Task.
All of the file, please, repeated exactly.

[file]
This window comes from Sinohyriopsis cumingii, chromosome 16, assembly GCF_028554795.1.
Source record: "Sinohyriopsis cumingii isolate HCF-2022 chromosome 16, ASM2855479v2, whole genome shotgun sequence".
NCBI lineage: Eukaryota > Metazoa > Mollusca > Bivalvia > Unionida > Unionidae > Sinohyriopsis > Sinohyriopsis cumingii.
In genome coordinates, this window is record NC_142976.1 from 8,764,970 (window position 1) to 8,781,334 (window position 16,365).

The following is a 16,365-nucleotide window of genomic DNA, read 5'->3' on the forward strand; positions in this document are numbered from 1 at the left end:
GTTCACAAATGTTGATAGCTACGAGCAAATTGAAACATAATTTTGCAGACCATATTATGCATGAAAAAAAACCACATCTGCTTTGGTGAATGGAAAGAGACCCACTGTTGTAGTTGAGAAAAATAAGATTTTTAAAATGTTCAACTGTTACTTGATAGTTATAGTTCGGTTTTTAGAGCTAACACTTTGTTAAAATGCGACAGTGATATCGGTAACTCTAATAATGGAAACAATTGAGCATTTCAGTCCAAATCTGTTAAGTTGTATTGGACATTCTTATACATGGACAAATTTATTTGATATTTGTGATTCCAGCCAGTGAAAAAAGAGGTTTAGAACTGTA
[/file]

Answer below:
This window comes from Sinohyriopsis cumingii, chromosome 16, assembly GCF_028554795.1.
Source record: "Sinohyriopsis cumingii isolate HCF-2022 chromosome 16, ASM2855479v2, whole genome shotgun sequence".
NCBI lineage: Eukaryota > Metazoa > Mollusca > Bivalvia > Unionida > Unionidae > Sinohyriopsis > Sinohyriopsis cumingii.
In genome coordinates, this window is record NC_142976.1 from 8,764,970 (window position 1) to 8,781,334 (window position 16,365).

The following is a 16,365-nucleotide window of genomic DNA, read 5'->3' on the forward strand; positions in this document are numbered from 1 at the left end:
GTTCACAAATGTTGATAGCTACGAGCAAATTGAAACATAATTTTGCAGACCATATTATGCATGAAAAAAAACCACATCTGCTTTGGTGAATGGAAAGAGACCCACTGTTGTAGTTGAGAAAAATAAGATTTTTAAAATGTTCAACTGTTACTTGATAGTTATAGTTCGGTTTTTAGAGCTAACACTTTGTTAAAATGCGACAGTGATATCGGTAACTCTAATAATGGAAACAATTGAGCATTTCAGTCCAAATCTGTTAAGTTGTATTGGACATTCTTATACATGGACAAATTTATTTGATATTTGTGATTCCAGCCAGTGAAAAAAGAGGTTTAGAACTGTA